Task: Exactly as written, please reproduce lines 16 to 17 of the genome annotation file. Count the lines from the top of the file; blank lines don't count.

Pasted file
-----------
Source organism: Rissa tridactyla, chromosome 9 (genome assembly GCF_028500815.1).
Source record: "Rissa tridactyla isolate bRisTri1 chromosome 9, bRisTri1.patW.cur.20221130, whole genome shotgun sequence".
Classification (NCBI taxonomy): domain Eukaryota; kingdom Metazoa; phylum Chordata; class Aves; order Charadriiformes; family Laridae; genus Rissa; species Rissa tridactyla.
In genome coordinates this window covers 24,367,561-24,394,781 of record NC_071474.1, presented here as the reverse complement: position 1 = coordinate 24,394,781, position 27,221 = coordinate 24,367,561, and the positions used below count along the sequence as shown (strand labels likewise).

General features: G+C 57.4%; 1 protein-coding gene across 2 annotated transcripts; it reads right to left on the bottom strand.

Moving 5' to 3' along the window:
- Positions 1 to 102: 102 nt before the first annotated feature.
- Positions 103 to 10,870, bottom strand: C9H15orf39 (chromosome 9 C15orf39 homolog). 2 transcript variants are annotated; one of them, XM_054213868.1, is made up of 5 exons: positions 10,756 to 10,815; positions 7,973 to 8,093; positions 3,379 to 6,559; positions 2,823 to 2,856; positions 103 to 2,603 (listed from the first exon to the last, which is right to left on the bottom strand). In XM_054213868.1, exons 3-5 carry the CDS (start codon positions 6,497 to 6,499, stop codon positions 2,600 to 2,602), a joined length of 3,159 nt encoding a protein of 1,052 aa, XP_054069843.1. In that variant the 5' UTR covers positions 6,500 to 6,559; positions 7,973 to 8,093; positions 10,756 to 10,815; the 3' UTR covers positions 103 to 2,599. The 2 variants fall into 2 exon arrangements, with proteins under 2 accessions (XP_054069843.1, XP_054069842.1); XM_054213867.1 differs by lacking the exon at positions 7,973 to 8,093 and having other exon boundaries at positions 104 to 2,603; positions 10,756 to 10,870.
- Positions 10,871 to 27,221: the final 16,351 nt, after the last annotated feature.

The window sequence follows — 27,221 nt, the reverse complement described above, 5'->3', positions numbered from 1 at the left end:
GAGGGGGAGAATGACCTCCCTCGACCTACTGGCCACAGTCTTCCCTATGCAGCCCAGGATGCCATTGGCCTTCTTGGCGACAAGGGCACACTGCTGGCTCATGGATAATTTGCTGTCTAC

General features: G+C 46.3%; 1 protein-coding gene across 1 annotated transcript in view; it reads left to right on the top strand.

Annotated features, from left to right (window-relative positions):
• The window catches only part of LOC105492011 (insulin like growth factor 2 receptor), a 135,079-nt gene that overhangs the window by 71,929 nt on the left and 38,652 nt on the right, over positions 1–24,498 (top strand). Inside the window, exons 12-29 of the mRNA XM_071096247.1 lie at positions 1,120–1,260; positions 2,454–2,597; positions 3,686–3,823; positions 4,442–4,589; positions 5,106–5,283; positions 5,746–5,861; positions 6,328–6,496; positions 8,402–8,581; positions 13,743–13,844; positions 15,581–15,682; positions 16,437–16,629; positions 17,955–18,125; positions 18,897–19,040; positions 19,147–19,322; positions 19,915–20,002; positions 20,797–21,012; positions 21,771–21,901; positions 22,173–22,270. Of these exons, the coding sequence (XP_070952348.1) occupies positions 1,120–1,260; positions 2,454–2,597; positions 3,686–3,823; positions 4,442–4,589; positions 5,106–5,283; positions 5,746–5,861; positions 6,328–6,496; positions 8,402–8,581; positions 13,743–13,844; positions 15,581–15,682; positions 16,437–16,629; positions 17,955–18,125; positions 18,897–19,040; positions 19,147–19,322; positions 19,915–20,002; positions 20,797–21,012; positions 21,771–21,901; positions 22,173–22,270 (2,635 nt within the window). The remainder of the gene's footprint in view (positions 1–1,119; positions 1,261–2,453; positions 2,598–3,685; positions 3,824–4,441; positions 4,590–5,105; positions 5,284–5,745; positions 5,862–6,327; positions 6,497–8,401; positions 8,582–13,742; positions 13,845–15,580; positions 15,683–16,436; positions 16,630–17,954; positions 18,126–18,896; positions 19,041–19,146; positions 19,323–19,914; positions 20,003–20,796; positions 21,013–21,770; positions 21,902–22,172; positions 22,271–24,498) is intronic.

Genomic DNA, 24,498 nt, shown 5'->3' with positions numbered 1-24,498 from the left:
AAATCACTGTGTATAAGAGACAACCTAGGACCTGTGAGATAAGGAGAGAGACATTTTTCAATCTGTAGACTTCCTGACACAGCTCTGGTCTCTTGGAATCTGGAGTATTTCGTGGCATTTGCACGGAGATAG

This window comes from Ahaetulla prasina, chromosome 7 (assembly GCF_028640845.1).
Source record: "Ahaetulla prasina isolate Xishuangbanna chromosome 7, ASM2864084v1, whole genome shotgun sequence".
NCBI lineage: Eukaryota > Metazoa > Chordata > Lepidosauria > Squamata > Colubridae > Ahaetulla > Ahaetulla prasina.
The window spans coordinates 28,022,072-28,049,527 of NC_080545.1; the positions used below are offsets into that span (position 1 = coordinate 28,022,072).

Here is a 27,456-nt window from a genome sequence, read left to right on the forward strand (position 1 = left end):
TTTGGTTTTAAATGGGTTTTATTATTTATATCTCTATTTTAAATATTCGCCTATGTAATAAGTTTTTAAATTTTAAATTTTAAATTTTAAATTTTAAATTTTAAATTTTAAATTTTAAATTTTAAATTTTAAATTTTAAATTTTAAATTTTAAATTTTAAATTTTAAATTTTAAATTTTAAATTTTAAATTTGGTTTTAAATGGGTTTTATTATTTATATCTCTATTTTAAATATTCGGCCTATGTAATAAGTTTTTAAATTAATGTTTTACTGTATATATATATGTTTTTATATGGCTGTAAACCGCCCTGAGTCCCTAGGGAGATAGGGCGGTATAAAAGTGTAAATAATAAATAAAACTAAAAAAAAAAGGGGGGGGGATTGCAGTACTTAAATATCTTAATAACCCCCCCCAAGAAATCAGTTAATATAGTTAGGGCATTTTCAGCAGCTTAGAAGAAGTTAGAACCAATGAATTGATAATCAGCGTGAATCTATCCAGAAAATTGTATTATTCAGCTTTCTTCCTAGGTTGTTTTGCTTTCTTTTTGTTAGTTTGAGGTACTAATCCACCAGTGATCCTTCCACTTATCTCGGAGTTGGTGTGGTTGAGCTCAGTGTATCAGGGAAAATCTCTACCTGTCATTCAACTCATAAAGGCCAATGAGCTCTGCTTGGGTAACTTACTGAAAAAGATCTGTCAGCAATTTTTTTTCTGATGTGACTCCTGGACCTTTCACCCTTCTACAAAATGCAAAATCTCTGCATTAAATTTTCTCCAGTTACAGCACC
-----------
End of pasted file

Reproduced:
AAATCACTGTGTATAAGAGACAACCTAGGACCTGTGAGATAAGGAGAGAGACATTTTTCAATCTGTAGACTTCCTGACACAGCTCTGGTCTCTTGGAATCTGGAGTATTTCGTGGCATTTGCACGGAGATAG

This window comes from Ahaetulla prasina, chromosome 7 (assembly GCF_028640845.1).